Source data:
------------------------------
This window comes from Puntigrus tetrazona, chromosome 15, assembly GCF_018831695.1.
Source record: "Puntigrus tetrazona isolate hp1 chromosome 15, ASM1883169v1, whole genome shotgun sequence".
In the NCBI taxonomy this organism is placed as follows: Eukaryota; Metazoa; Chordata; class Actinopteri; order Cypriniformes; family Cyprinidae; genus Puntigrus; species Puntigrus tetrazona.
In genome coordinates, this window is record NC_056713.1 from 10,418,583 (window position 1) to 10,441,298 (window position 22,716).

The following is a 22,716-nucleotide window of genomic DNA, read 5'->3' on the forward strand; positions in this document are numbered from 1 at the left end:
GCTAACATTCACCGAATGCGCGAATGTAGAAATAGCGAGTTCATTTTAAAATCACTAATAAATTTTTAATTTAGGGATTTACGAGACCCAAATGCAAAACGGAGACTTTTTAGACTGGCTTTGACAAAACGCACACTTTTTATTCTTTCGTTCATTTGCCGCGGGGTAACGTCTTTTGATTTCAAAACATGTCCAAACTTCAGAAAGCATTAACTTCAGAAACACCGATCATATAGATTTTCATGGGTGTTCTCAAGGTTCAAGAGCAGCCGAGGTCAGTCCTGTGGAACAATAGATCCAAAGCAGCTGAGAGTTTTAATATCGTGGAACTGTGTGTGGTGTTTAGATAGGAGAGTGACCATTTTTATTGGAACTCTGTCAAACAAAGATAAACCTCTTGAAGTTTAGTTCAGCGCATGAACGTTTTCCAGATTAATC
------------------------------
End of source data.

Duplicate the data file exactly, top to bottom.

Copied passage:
This window comes from Puntigrus tetrazona, chromosome 15, assembly GCF_018831695.1.
Source record: "Puntigrus tetrazona isolate hp1 chromosome 15, ASM1883169v1, whole genome shotgun sequence".
In the NCBI taxonomy this organism is placed as follows: Eukaryota; Metazoa; Chordata; class Actinopteri; order Cypriniformes; family Cyprinidae; genus Puntigrus; species Puntigrus tetrazona.
In genome coordinates, this window is record NC_056713.1 from 10,418,583 (window position 1) to 10,441,298 (window position 22,716).

The following is a 22,716-nucleotide window of genomic DNA, read 5'->3' on the forward strand; positions in this document are numbered from 1 at the left end:
GCTAACATTCACCGAATGCGCGAATGTAGAAATAGCGAGTTCATTTTAAAATCACTAATAAATTTTTAATTTAGGGATTTACGAGACCCAAATGCAAAACGGAGACTTTTTAGACTGGCTTTGACAAAACGCACACTTTTTATTCTTTCGTTCATTTGCCGCGGGGTAACGTCTTTTGATTTCAAAACATGTCCAAACTTCAGAAAGCATTAACTTCAGAAACACCGATCATATAGATTTTCATGGGTGTTCTCAAGGTTCAAGAGCAGCCGAGGTCAGTCCTGTGGAACAATAGATCCAAAGCAGCTGAGAGTTTTAATATCGTGGAACTGTGTGTGGTGTTTAGATAGGAGAGTGACCATTTTTATTGGAACTCTGTCAAACAAAGATAAACCTCTTGAAGTTTAGTTCAGCGCATGAACGTTTTCCAGATTAATC